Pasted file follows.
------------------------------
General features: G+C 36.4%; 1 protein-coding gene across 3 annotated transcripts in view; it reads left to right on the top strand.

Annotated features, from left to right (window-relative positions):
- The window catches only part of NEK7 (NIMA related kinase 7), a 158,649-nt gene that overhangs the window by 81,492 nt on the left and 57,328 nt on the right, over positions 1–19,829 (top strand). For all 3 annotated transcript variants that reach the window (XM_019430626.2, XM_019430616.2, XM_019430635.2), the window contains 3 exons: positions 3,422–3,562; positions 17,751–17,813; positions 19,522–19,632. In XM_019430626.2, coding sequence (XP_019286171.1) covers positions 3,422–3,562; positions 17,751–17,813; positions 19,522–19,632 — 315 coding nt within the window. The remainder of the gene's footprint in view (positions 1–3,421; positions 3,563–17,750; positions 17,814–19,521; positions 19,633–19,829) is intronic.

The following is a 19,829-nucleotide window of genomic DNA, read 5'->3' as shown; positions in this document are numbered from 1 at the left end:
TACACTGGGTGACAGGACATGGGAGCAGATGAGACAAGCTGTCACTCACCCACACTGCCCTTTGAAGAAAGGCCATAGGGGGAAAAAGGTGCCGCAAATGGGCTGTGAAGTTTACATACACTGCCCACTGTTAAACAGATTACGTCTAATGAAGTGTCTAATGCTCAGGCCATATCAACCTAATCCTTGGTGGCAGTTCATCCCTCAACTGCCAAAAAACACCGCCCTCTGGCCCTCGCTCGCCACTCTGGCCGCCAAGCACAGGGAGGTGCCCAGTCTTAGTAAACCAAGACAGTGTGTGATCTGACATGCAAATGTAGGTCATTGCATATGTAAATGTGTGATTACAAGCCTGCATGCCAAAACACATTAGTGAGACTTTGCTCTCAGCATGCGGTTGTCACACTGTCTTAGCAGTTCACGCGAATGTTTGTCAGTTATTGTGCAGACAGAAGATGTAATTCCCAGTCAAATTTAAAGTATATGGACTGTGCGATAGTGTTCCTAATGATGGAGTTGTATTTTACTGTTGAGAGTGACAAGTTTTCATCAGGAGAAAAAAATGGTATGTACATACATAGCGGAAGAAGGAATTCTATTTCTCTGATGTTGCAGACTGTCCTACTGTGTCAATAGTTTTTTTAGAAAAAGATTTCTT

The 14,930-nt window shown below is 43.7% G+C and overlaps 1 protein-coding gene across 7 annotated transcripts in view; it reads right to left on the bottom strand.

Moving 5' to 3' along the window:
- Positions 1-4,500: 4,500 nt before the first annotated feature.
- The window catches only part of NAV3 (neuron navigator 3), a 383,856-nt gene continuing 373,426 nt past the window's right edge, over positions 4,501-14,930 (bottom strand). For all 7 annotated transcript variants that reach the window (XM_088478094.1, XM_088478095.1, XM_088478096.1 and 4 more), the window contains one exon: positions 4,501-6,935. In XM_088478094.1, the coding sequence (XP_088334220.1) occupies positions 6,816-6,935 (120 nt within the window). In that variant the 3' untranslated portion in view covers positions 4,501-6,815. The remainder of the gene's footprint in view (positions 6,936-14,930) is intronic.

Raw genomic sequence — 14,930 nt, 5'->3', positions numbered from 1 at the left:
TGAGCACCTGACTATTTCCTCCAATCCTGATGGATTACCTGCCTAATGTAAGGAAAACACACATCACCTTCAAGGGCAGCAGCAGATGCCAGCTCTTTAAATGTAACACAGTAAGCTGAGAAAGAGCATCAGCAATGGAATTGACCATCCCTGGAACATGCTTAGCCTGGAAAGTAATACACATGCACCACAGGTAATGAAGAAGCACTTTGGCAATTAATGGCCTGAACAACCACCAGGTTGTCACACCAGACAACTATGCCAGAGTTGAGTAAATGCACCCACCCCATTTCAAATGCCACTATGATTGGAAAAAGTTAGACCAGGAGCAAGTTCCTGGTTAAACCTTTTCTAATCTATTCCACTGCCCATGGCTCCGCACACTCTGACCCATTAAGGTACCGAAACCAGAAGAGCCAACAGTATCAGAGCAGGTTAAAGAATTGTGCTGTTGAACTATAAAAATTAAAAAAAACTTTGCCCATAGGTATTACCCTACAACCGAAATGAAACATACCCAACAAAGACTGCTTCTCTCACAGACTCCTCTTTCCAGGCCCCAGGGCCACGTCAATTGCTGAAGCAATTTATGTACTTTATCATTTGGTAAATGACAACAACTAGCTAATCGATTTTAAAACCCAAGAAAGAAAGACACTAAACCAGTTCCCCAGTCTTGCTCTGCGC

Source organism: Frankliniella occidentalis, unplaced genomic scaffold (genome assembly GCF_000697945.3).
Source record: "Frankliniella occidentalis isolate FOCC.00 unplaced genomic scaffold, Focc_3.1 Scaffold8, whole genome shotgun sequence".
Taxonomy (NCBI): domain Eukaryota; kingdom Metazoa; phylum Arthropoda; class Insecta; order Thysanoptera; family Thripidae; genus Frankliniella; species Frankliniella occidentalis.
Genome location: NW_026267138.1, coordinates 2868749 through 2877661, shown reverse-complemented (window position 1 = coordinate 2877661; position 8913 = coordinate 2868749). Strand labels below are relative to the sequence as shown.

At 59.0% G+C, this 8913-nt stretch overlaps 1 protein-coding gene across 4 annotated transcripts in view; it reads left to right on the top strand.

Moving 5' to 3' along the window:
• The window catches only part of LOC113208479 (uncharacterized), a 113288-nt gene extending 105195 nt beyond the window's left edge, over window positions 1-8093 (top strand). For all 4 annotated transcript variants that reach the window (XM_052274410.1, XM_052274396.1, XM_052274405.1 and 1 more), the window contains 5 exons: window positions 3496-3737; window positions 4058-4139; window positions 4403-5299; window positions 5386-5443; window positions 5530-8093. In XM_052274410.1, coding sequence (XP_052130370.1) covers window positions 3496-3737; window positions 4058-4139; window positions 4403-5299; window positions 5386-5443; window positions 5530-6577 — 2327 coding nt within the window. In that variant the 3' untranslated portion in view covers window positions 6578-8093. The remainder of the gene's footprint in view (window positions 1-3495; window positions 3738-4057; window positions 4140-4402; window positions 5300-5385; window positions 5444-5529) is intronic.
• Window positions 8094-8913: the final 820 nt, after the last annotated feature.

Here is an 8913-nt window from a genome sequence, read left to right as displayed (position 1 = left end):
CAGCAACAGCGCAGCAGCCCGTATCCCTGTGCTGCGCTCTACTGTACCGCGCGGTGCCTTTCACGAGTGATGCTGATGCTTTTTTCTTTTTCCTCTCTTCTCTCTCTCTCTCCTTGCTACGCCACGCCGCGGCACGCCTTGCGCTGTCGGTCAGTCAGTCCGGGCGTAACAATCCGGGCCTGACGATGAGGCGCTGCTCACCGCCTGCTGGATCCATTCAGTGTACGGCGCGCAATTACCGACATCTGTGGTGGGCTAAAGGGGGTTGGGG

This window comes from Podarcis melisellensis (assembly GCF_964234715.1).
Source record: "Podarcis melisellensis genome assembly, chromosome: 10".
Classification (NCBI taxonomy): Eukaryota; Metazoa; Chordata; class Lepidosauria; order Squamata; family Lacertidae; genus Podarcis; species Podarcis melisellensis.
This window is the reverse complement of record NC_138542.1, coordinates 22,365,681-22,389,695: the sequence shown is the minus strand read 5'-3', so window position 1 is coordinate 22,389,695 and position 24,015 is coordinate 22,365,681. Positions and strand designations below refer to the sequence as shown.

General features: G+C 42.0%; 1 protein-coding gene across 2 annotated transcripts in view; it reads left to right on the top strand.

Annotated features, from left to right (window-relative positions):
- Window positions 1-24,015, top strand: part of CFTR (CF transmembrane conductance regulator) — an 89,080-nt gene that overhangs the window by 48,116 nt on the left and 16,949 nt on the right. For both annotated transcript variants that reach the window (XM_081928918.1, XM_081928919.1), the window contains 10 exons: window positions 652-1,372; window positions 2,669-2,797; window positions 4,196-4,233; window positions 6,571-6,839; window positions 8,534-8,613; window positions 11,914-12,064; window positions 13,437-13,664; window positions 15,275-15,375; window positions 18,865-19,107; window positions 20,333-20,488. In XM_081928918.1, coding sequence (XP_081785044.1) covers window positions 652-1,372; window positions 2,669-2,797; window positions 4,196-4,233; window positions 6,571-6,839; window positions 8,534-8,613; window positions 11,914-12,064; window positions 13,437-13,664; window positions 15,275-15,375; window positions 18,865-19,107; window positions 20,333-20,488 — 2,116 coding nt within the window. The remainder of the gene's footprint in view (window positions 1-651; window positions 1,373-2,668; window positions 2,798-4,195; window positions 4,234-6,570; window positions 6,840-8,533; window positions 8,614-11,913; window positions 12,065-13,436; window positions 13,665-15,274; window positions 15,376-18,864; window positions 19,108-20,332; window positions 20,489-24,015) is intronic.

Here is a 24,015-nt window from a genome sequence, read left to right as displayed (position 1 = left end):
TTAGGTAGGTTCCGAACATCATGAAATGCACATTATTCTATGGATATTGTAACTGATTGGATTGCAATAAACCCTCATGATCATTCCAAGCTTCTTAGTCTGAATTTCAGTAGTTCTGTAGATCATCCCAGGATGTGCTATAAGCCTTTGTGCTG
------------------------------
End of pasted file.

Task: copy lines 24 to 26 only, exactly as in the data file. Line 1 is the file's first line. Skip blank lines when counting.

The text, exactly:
Classification (NCBI taxonomy): Eukaryota; Metazoa; Chordata; class Lepidosauria; order Squamata; family Lacertidae; genus Podarcis; species Podarcis melisellensis.
This window is the reverse complement of record NC_138542.1, coordinates 22,365,681-22,389,695: the sequence shown is the minus strand read 5'-3', so window position 1 is coordinate 22,389,695 and position 24,015 is coordinate 22,365,681. Positions and strand designations below refer to the sequence as shown.

General features: G+C 42.0%; 1 protein-coding gene across 2 annotated transcripts in view; it reads left to right on the top strand.